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Will HTML5 change the way games are made?

ยท 2 min read

Oops, we've been so busy that we forgot to mention this article that Will wrote for Game Developer. It was well received though not without a little controversy - turns out there are still a fair few Flash lovers out there, and a lot of people still aren't seeing the joy of JavaScript. ๐Ÿ™ˆ

If you haven't read it, here are a few choice quotes to give you a feel.

The cloud brings a lot of benefits in the context of games. There is nothing to install since the web app is delivered to the browser from the server (or the browser's cache). The tools always stay seamlessly up to date, which ensures that users remain in sync with each other and are always using the latest and greatest release. User data is always safely backed up and trivially restorable.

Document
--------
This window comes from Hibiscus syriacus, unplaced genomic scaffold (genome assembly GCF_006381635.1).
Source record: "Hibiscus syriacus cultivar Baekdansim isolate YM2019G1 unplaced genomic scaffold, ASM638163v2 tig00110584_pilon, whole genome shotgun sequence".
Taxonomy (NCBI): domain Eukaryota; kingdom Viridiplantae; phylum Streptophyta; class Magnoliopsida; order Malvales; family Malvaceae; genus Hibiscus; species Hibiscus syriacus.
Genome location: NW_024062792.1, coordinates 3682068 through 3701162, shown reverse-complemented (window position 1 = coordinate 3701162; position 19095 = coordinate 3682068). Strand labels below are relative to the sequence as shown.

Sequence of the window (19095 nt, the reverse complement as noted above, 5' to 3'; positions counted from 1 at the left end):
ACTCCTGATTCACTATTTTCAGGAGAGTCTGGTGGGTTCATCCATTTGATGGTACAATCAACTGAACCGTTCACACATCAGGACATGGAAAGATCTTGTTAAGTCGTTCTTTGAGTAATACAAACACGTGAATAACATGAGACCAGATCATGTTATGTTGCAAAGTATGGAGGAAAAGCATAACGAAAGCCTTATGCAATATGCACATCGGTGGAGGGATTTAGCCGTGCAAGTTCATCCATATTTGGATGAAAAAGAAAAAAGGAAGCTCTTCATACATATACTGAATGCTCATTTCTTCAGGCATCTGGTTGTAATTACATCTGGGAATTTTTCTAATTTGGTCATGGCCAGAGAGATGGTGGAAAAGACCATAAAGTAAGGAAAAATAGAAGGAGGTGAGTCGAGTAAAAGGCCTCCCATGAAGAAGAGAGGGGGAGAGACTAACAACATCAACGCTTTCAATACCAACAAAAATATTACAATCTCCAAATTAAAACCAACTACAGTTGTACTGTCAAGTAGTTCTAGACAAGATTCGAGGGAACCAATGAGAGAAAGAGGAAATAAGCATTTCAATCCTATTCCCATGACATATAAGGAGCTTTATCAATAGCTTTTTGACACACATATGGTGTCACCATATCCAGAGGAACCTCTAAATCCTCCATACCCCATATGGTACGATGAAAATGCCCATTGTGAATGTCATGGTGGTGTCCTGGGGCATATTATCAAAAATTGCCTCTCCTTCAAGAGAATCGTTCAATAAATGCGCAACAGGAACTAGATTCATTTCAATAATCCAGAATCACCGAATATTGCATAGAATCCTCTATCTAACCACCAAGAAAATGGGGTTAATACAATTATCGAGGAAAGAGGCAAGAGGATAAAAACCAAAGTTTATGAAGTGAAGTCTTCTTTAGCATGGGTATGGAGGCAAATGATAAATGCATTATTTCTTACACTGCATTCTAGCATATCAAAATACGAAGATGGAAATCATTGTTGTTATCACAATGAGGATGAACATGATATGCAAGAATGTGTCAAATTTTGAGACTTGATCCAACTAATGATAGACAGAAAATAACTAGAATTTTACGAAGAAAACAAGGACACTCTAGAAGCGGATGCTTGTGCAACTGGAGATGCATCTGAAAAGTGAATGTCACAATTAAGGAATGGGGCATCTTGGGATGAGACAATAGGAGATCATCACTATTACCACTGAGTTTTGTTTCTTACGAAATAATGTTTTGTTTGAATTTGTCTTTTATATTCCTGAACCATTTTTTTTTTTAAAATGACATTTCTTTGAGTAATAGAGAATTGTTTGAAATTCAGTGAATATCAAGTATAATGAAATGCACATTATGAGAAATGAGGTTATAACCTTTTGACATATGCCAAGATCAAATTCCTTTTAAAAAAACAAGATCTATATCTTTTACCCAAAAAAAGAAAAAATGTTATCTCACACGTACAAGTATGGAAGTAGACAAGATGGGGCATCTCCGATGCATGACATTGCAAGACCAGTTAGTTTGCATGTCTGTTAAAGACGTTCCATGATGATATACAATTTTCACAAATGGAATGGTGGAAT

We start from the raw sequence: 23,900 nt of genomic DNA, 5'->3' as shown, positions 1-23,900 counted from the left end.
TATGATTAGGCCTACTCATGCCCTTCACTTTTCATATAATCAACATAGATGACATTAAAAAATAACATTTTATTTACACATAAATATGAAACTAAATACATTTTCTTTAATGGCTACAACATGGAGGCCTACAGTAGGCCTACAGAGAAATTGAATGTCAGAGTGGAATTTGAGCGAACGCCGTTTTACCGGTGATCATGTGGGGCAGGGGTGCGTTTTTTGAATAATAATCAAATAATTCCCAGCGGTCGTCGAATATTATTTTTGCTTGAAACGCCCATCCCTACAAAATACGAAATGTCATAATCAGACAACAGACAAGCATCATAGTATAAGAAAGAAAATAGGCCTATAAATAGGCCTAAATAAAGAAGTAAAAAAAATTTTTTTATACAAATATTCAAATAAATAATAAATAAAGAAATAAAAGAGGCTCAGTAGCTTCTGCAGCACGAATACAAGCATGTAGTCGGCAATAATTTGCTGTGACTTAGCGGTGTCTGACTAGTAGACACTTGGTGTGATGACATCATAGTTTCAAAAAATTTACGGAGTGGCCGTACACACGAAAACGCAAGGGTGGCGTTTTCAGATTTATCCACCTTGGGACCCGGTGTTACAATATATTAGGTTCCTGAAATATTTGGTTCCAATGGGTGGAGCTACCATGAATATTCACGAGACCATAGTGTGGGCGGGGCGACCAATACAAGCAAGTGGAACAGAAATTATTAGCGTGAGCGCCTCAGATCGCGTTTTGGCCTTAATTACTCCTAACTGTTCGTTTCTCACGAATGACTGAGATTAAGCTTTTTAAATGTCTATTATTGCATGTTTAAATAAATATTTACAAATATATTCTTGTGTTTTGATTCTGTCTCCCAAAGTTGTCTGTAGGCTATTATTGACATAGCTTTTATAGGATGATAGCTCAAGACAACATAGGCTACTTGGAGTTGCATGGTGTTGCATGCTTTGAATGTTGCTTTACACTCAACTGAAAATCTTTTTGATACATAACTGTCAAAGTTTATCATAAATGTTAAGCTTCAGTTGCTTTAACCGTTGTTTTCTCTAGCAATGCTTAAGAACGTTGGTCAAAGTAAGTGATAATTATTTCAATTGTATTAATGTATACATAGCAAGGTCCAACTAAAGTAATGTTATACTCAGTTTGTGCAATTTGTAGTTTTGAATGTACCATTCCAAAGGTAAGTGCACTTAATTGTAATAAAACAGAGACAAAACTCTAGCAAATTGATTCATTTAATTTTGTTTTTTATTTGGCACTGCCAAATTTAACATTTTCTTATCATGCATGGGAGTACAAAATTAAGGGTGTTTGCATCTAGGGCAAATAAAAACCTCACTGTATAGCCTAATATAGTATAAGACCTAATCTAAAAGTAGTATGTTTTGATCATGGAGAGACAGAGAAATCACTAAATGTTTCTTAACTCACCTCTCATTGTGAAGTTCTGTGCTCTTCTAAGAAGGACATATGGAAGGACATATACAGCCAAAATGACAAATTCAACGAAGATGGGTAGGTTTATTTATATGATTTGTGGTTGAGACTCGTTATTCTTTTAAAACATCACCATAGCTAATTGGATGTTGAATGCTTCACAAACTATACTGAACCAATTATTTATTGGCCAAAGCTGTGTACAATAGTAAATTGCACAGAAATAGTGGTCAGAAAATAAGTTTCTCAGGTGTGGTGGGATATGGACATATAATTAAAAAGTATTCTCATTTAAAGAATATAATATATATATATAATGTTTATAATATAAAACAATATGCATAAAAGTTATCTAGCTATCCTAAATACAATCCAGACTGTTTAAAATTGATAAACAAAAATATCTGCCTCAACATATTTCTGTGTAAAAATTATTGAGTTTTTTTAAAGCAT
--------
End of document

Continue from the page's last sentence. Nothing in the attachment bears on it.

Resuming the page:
One of the key strengths of HTML5 as a technology for tools is that all content sits on a URL. Each of the resources that make up a game can be accessed at a specific web address: a script file, a texture, a sound, a level or even the game itself. If a new asset is added to a project, the developer can tweet, IM or mail the link immediately.


Let's face it: making games is hard, and making a (good) game alone is not an option for most developers. The spectrum of skills required is often just too great. Developers need to be able to find each other and get involved in the game projects that excite them the most.

And finally one that's close to my heart:

It's likely that a lot of people who convert to JavaScript won't be going back.